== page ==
Thursday, November 10, 2011

Karanambu goes to Rewa!!

Before Robin left us to go back home to the States, she visited Rewa Lodge.  Rewa is a community run Eco-Lodge. She told us that they were expecting 15  people for 7 days!!!  She said she was really worried about her new friends, this was a huge opportunity for this community run Eco-Lodge, but they had little experience hosting such a large group.  The group coming are professional "Catch and Release" fishermen. 

Karanambu is a member of THAG
(Tourism and Hospitality Association of Guyana), 
and a member of the NRDDB 

So, in our capacity as members of both, we offered to go and visit and see what we could do to help.  We took our head cook, Ms. Yonette Roberts, with us. 

Our boats took us by river the first 1-1/2 hours to Genip Landing where we were picked up in a vehicle and drove us another hour to Kwattaman Landing where the Rewa boats met us and carried us for the next 2-1/2 hours to Rewa Lodge
Rewa Lodge is located where the Rewa River
meets the Rupununi River. 
Our mission was to provide them with as much support as we possibly could in 3 DAYS!!
Our first job was to get things organized so that the staff could function easily.  Looking around the kitchen, we discovered that the stove was in the back corner where there was no light and no window. So we moved it to the other side of the room.
 ROVIN adding an electric outlet for the freezer

Secondly, the freezer was in the middle of the wall, so we requested a new outlet and we moved the freezer out of the way.  Previously, nothing had been kept in sealed containers. Now everything has its own container which will prevent cross contamination.
The supplies were due to arrive in a matter of hours.  In anticipation of their arriving, our next step was to request substantial new shelving in the storeroom.   1,2, 3 it was done!
 The supplies arrived on time.
Then we began to organize the storeroom. 

 To someone who doesn't know the meaning of
"whiskey on the ROCKS"
this shelf is very daunting and bewildering.

Then we asked for new shelving in the kitchen and began to organize everything from pots and pans to the spices.  Everything needed to be within reach and easy to find.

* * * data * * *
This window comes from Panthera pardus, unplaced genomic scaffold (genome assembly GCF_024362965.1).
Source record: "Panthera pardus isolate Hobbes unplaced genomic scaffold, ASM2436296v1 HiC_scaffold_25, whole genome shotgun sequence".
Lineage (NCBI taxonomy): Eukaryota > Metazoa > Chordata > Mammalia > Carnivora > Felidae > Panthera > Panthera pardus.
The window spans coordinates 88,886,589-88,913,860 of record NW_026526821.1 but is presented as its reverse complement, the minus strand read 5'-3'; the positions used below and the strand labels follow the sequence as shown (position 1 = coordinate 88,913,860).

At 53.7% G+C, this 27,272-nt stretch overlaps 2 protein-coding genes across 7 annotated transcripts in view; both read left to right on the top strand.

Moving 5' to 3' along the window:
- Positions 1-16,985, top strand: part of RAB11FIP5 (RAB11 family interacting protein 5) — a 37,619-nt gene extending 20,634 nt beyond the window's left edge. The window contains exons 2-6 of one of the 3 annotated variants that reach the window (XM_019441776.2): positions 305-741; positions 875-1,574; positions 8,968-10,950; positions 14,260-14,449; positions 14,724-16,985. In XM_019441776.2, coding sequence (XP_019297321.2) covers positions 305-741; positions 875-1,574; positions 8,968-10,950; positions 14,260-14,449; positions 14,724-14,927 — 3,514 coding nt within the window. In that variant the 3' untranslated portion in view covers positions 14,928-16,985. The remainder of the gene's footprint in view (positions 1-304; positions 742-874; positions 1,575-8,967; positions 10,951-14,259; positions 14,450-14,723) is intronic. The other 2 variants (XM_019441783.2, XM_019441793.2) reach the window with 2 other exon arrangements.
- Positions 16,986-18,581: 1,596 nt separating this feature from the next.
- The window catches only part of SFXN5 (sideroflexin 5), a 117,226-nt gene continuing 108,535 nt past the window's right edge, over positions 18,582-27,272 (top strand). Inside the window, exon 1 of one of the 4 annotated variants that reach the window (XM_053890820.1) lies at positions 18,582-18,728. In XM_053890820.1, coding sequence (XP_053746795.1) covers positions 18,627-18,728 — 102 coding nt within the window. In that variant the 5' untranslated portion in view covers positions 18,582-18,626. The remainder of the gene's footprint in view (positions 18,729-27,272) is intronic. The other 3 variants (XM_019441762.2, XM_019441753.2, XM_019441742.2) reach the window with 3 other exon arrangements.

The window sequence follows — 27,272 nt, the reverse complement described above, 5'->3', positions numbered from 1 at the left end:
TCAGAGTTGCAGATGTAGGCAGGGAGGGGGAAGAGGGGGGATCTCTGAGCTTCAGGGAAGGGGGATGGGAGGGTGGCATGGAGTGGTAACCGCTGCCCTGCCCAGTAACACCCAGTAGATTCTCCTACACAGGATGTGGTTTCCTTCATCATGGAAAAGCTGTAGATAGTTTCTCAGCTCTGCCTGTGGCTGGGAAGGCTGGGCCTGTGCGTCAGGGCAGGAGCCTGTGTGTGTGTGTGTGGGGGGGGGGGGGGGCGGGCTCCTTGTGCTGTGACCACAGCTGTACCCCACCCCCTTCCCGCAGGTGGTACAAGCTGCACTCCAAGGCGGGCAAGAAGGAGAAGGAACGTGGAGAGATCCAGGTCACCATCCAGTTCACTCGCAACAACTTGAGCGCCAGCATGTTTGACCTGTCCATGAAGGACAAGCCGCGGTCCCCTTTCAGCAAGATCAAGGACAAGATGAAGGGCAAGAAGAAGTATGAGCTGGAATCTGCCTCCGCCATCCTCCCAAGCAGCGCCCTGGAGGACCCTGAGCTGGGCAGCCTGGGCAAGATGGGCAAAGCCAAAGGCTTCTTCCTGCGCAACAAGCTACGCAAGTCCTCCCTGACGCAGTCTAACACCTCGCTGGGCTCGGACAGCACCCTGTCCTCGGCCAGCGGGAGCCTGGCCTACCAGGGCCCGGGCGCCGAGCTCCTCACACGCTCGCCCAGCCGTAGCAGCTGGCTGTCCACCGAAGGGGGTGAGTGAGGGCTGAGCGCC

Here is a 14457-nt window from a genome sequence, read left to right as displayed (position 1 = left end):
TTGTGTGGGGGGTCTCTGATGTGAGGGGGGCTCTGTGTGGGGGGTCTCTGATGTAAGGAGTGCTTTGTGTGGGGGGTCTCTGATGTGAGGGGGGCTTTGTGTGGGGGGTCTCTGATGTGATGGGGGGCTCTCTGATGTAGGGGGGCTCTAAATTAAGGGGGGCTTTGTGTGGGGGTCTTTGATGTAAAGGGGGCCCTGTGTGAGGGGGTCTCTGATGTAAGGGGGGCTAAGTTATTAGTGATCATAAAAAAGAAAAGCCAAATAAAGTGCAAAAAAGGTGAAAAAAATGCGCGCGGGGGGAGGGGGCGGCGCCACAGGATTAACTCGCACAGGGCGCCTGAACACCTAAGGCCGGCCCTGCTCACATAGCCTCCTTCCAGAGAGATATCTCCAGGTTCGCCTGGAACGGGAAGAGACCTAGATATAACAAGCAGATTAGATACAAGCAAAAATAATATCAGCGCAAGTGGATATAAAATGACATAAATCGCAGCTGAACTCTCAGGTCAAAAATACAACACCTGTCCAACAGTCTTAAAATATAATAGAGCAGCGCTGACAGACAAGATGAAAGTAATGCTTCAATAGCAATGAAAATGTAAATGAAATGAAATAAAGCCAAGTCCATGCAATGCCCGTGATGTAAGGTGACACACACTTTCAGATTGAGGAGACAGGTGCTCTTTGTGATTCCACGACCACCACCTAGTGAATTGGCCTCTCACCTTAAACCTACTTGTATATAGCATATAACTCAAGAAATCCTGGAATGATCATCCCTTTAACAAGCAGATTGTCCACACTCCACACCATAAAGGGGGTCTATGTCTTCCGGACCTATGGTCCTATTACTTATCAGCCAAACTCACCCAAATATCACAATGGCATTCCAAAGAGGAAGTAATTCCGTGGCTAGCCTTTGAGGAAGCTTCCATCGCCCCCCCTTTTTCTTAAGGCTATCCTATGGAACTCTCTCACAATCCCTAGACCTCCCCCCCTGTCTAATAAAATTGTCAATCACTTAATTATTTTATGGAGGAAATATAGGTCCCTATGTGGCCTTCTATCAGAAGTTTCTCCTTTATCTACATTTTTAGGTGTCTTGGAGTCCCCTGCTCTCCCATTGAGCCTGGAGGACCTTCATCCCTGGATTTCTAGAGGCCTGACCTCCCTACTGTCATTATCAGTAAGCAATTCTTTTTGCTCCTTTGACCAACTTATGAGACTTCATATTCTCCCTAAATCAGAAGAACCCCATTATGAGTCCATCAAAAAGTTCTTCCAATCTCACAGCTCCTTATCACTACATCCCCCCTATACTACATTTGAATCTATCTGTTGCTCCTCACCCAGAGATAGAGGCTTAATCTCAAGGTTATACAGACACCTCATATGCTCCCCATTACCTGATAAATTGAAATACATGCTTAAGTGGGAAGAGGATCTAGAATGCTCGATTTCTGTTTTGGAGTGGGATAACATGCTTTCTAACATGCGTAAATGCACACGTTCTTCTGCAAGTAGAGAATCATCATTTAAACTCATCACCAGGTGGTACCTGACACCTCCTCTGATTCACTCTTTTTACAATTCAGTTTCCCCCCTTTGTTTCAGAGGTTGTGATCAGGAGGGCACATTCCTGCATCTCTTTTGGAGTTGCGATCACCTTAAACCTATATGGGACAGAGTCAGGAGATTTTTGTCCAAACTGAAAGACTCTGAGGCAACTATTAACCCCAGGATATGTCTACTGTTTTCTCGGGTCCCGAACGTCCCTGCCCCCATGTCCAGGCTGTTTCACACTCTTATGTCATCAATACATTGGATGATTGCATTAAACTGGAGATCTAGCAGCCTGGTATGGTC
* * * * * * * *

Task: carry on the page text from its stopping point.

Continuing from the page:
First thing each morning we had a meeting to discuss what we needed to achieve that day and why!

The thought process is not an easy one to learn.
"How to see Rewa Lodge through the eyes of a guest"

 * Anticipate their needs

 * Which cabin is best for which guest and why

 * Planning healthy menus and appropriate quantities

 * The importance of protein and hydration for guests

 * Dividing the responsibilities of all that goes into making a guest happy 

 * Preparing the coolers for the boats, the importance of ALWAYS taking water along in EVERY boat

 * Preparing cabins - each morning and each night 

 * Providing drinks and snacks during the day & why

 * Welcoming the guests back after an activity

 * Preparing meals - timing and quantities

 * Serving and Entertaining

 * How to talk to guests

 * How to prepare the kitchen for the following day

The staff was eager to learn.  Yonette worked with each person individually.  Sometimes in Makushi and sometimes in English.

She would ask questions and invite their comments, ideas and suggestions.
 Yonette would show them something new, and then each person had an opportunity to try it.

Together we discussed what changes would be best for Rewa Lodge.  We decided that a buffet table would be easier for both the guests and the staff when there was a large group visiting. We also requested an additional dining table to seat everyone comfortably.

We practiced using the buffet table
(purpleheart wood)

We also decided that several lounge areas would be good before meals, for drinks and snacks.  A place for guests to have a drink and talk with each other and their guides. 
We also made suggestions on how to prepare the guesthouses; how to make it easier for each guest to hang their clothes and prepare for their activities.  When and how to put down the mosquito nets, change the linens and respond to the needs of the guests.

And then, just as quickly as we arrived, 
it was time  for us to leave.

With hugs and tears and promises to return,
we were on our way back home to Karanambu!

Friday, October 7, 2011

SOLAR - This is Life Changing Stuff!

When we were here in 2009, we visited Kwaimatta Village for the first time.  While we were there we noticed their solar system, which the headmistress explained was to pump water for the school.  At that time they were having some difficulties with it.  It is a new “science”.  There are not many people who understand the maintenance or repair of solar systems.  It was explained to us that those who were trained lived very far away on the coast and it was very expensive to have them come all the way for a repair in one small village.
When we arrived back in 2010, the solar system in Kwaimatta village had still not been repaired.  Dr. Lucy was with us and so the thought process started working.  We brought with us, 13 Solar Panels and a large inverter, which was all given to us by Damian, Salvador’s son.  Damian is one of the few true experts in this field and what he gave us was really professional grade equipment, but it wasn’t a complete system and there wasn’t a Solar engineer in the Rupununi to set it up, even if it were.
Dr. Lucy’s brain is like a Rubik cube. She knows there is an answer; she just has to figure it out.  And so she began.  A few days later, she thought she had a possible solution… and shortly thereafter the Response Program Coordinator for the Peace Corps Guyana arrived at Karanambu to meet with us and discuss an answer to Lucy’s question;

“Is it possible to recruit a Solar Engineer through the Peace Corps; use the Solar Equipment at Karanambu; and use Karanambu as a classroom for the neighboring communities to TEACH them how to set up, maintain and use their Solar equipment effectively.”